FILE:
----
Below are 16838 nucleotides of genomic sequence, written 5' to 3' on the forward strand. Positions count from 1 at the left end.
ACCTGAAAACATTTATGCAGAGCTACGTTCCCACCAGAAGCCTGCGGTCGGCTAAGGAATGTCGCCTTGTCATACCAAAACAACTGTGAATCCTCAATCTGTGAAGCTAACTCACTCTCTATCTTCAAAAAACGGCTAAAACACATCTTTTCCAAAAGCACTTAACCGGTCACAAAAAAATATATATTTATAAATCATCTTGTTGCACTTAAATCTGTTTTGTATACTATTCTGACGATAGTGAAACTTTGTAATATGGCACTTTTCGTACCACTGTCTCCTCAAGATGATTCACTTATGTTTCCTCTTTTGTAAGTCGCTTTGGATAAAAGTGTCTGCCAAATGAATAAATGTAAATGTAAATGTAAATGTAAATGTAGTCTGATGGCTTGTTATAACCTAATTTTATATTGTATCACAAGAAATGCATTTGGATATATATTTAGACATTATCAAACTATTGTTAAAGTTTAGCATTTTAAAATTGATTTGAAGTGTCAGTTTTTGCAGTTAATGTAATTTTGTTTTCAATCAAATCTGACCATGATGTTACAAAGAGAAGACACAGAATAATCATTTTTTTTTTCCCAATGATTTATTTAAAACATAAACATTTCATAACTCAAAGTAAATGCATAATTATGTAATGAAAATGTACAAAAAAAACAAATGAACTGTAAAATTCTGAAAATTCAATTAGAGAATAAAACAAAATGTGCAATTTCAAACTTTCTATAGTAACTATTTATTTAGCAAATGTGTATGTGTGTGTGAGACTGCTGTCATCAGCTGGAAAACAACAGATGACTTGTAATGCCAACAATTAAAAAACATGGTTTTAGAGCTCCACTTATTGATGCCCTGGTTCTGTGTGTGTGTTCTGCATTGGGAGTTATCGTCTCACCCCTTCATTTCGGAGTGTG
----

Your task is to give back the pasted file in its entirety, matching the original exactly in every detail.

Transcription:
Below are 16838 nucleotides of genomic sequence, written 5' to 3' on the forward strand. Positions count from 1 at the left end.
ACCTGAAAACATTTATGCAGAGCTACGTTCCCACCAGAAGCCTGCGGTCGGCTAAGGAATGTCGCCTTGTCATACCAAAACAACTGTGAATCCTCAATCTGTGAAGCTAACTCACTCTCTATCTTCAAAAAACGGCTAAAACACATCTTTTCCAAAAGCACTTAACCGGTCACAAAAAAATATATATTTATAAATCATCTTGTTGCACTTAAATCTGTTTTGTATACTATTCTGACGATAGTGAAACTTTGTAATATGGCACTTTTCGTACCACTGTCTCCTCAAGATGATTCACTTATGTTTCCTCTTTTGTAAGTCGCTTTGGATAAAAGTGTCTGCCAAATGAATAAATGTAAATGTAAATGTAAATGTAAATGTAGTCTGATGGCTTGTTATAACCTAATTTTATATTGTATCACAAGAAATGCATTTGGATATATATTTAGACATTATCAAACTATTGTTAAAGTTTAGCATTTTAAAATTGATTTGAAGTGTCAGTTTTTGCAGTTAATGTAATTTTGTTTTCAATCAAATCTGACCATGATGTTACAAAGAGAAGACACAGAATAATCATTTTTTTTTTCCCAATGATTTATTTAAAACATAAACATTTCATAACTCAAAGTAAATGCATAATTATGTAATGAAAATGTACAAAAAAAACAAATGAACTGTAAAATTCTGAAAATTCAATTAGAGAATAAAACAAAATGTGCAATTTCAAACTTTCTATAGTAACTATTTATTTAGCAAATGTGTATGTGTGTGTGAGACTGCTGTCATCAGCTGGAAAACAACAGATGACTTGTAATGCCAACAATTAAAAAACATGGTTTTAGAGCTCCACTTATTGATGCCCTGGTTCTGTGTGTGTGTTCTGCATTGGGAGTTATCGTCTCACCCCTTCATTTCGGAGTGTG